While Propane/Butane mix is an excellent refrigerant I does not mix well with the lubricants required for operation (compressor, moving valves/components) of systems originally intended to use R-12 and mineral oil.
Greg Surfas
Cadillac Kid-Greg Surfas
Director Modified Chapter CLC
CLC #15364
66 Coupe deVille (now gone to the UK)
72 Eldo Cpe  (now cruising the sands in Quatar)
73 Coupe deVille
75 Coupe deElegance
76 Coupe deVille
79 Coupe de ville with "Paris" (pick up) option and 472 motor
514 inch motor now in '73-

Offline bcroe

  • Posts: 3895
How best to store R-12 freon cans?
« Reply #13 on: April 30, 2016, 10:53:25 AM »
Bruce,
While Propane/Butane mix is an excellent refrigerant I does not mix well with the lubricants required for operation (compressor, moving valves/components) of systems originally intended to use R-12 and mineral oil.  Greg Surfas 

That could be a problem; didn't show up on the trial a couple decades ago. 
I think the only moving parts in my R4 systems are in the compressor.  Bruce

Offline gary griffin

  • Posts: 2322
  • garygriffin@Q.com
  • CLC Number: 26430
  • Name: Gary Griffin
Re: How best to store R-12 freon cans?
« Reply #14 on: April 30, 2016, 11:17:39 AM »
Bruce, I would be more concerned about the propane/butane under the hood and blowing back to my cabin if I were driving then the gas in the rear of my car, So many possible ignition sources under the hood and and so few in the rear area.  Any loose wire could ignite the mixture if there was a leak and then??

I was considering alternate gases for my 1957 A C but Greg Surfas seminar at Grand National convince me it would be preferable to stick with R-12
« Last Edit: April 30, 2016, 11:20:05 AM by gary griffin »
Gary Griffin

1940 LaSalle 5029 4 door convertible sedan
1942 Cadillac 6719 restoration almost complete?
1957 Cadillac 60-special (Needs a little TLC)
2013 Cadillac XTS daily driver

Re: How best to store R-12 freon cans?
« Reply #15 on: April 30, 2016, 12:18:57 PM »
Bruce,
The compressor does need oil so if it does not circulate it will eventually run dry.  In regards to the rest of the system, all the components such as any orifice devices or heat transfer surfaces were designed anticipating there would be a film of oil, or actual "puddles" of oil in the expected locations in the system. If you are going to use anything other than a known and numbered refrigerant I would be sure and determine which lubricant would suffice.  Just a little chemistry, thermodynamics, fluid flow and lubricity studies should get you to the place where you could find a lubricant that might be effective.
Another factor is the critical temperature of Propane is a full 30 degrees (F) colder than R-12, so in extreme conditions where you have exceeded that temperature under the hood, Propane will not condense, regardless of the pressure applied, and your cycle stops.
That said, let us know about the longevity and performance as you experience it.
Greg Surfas
Cadillac Kid-Greg Surfas
Director Modified Chapter CLC
CLC #15364
66 Coupe deVille (now gone to the UK)
72 Eldo Cpe  (now cruising the sands in Quatar)
73 Coupe deVille
75 Coupe deElegance
76 Coupe deVille
79 Coupe de ville with "Paris" (pick up) option and 472 motor
514 inch motor now in '73-

Offline bcroe

  • Posts: 3895
How best to store R-12 freon cans?
« Reply #16 on: April 30, 2016, 12:36:10 PM »
I am no chemical engineer, but the Cad owner who introduced me to this
alternative is.  Lately I have just let the A/C in my cars leak down and be
unused; saving my last R12 for a "special event"?  The weather typically
just isn't that hot here, and the 70 mph breeze helps.  The year I get back to
this, perhaps I'll try something different in each car and see what happens. 
If we really need air, there is the Honda which never seems to lose its charge. 
Bruce Roe

Offline Dynamic88

  • Posts: 17
  • Name: T King
Re: How best to store R-12 freon cans?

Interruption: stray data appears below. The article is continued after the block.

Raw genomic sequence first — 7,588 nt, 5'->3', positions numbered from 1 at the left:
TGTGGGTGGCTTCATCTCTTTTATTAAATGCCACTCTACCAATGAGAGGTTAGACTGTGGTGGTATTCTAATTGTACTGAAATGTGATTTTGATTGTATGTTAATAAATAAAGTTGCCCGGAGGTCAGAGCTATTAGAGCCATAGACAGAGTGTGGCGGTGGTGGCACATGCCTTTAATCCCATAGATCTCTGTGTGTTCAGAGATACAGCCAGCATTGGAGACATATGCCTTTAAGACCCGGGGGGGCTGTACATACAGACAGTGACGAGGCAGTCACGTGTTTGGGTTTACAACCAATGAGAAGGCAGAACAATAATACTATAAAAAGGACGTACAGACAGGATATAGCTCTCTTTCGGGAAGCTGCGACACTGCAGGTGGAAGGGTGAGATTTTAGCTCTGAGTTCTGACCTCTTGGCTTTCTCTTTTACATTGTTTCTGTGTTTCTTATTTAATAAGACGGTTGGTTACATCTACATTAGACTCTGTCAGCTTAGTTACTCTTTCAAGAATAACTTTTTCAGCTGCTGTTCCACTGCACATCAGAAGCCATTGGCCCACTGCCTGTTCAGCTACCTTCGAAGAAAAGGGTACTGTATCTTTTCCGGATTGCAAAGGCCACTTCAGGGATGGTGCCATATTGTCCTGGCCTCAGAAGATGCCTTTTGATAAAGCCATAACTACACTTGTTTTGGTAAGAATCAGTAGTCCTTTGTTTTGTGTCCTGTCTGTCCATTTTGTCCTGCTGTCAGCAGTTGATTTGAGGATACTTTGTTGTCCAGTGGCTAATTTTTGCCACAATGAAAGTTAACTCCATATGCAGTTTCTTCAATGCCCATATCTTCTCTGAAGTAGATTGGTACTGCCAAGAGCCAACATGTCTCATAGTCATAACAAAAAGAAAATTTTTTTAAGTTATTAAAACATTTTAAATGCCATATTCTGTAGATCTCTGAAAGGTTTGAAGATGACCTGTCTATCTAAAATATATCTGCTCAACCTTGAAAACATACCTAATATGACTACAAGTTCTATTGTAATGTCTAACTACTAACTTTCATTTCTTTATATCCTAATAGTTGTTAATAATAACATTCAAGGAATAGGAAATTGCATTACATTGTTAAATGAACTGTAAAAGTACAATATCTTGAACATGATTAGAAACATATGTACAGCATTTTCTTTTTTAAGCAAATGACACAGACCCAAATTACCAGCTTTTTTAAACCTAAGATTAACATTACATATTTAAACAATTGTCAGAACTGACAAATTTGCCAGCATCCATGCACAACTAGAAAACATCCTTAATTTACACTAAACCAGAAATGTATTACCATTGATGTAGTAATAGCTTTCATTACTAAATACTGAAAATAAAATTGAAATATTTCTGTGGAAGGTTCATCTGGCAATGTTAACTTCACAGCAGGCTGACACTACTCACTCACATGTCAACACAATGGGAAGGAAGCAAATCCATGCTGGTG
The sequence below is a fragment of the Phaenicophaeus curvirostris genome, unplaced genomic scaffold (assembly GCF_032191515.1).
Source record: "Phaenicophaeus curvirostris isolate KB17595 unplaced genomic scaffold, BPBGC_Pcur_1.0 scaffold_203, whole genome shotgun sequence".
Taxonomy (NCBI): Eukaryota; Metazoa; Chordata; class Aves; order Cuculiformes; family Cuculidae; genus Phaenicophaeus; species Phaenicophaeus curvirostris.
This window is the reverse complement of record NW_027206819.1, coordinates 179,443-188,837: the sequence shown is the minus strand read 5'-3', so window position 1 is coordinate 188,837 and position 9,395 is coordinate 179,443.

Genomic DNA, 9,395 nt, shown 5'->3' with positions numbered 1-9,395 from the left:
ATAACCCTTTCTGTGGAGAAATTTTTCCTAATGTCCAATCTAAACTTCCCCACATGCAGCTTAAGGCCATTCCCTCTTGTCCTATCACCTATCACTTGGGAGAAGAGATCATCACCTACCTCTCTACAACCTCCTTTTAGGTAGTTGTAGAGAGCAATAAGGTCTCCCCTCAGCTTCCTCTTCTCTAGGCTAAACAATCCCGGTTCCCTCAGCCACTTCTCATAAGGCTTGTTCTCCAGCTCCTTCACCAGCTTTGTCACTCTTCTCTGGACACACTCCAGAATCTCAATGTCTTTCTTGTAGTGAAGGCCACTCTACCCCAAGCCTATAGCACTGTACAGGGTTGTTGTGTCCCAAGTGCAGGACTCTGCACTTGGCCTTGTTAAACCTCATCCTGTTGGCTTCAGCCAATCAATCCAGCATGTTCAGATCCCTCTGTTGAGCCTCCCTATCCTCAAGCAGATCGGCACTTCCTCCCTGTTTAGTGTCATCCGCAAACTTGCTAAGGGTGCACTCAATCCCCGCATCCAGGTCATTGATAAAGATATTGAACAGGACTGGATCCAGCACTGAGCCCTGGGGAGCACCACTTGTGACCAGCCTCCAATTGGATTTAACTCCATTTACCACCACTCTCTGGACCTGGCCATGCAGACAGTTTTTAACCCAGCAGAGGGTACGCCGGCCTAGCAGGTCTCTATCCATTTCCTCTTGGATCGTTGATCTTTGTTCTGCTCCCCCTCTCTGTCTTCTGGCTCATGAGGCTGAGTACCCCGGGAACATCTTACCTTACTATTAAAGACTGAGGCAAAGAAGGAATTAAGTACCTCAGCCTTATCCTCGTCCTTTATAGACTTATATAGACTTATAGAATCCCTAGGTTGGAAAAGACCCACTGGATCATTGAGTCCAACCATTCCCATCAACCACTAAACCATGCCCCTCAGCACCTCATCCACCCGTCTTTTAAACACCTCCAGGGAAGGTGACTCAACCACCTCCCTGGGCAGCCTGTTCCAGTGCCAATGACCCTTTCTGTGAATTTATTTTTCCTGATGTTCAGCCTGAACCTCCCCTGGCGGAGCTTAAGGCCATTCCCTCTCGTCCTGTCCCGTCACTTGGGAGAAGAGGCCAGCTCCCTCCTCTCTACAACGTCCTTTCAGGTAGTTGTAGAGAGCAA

« Reply #17 on: April 30, 2016, 09:38:06 PM »
I already had a trial run after getting a charge from a Cad owner outside
the USA.  It worked quite well till it leaked out.  No one has convinced
me 1.5 lb of propane is as dangerous as the 200 lb of gasoline I
carry around.  There is a 500 gallon tank of propane connected to
pipes running around my house, which worry me much more.  Bruce Roe

I agree. Hopefully soon all the "fireball" fear-mongering lectures given to those who don't use the tightly price-controlled mainstream refrigerants will stop now that they're putting that R-1234yf stuff in new cars. I'd rather run propane/butane than that anyday, that is if I can't get my hands on R-12.

Offline TJ Hopland

  • Posts: 10188
Re: How best to store R-12 freon cans?
« Reply #18 on: May 01, 2016, 09:01:40 AM »
Anyone know if the small appliances that used R12 had the lube in the refrigerant or were they more of a 4 stroke design where they had an oil sump?   
StPaul/Mpls, MN USA

73 Eldo convert w/FiTech EFI
80 Eldo Diesel
90 CDV
And other assorted stuff I keep buying for some reason

Offline fishnjim

  • Posts: 2431
  • Name: J. Bozin
Re: How best to store R-12 freon cans?
« Reply #19 on: May 01, 2016, 11:41:46 AM »
Refrigerant compressors usually run with the lubricant in the refrigerant loop, no sump.   It takes a test stand to test lubricants and you need different ones for different refrigerants.    So I don't recommend fooling around yourself.   You can lock up those vintage compressors.
Obviously, there's no magic refrigerant that works good, is non-flammable, and doesn't affect the atmosphere.   That's why they used 12 initially, best choice, but once the number of vehicles rose, it created the problem.   CO2 acts is a refrigerant but needs high pressure.   
Now almost all the vehicle compressors, new and rebuilt, are coming out of China, so the quality isn't always up to par.  So that shoots the whole don't leak - trained technician concept in the rear.    If they used a good compressor and good seals, they'd last decades and not leak like your old refrigerators.   Which are hermetically sealed systems.   I had commercial systems run 24-7 for decades.
When you sell cars, eg: Volkswagon, and you put out something that the lawyers can take you to the cleaners on, you're a bit more cautious.   It makes no sense to value only the emission but not the mileage gains.   
These pollutant reduction health impact "estimates" are BS.   They extrapolate data beyond known bounds.   It's the 55 vs 70 mph argument.   Yeah, you use less gas at 55 but you have to travel longer to get to your destination, so your burning gas longer.  When you take that into account, the difference is not so large, but they brain wash people with the govt hype.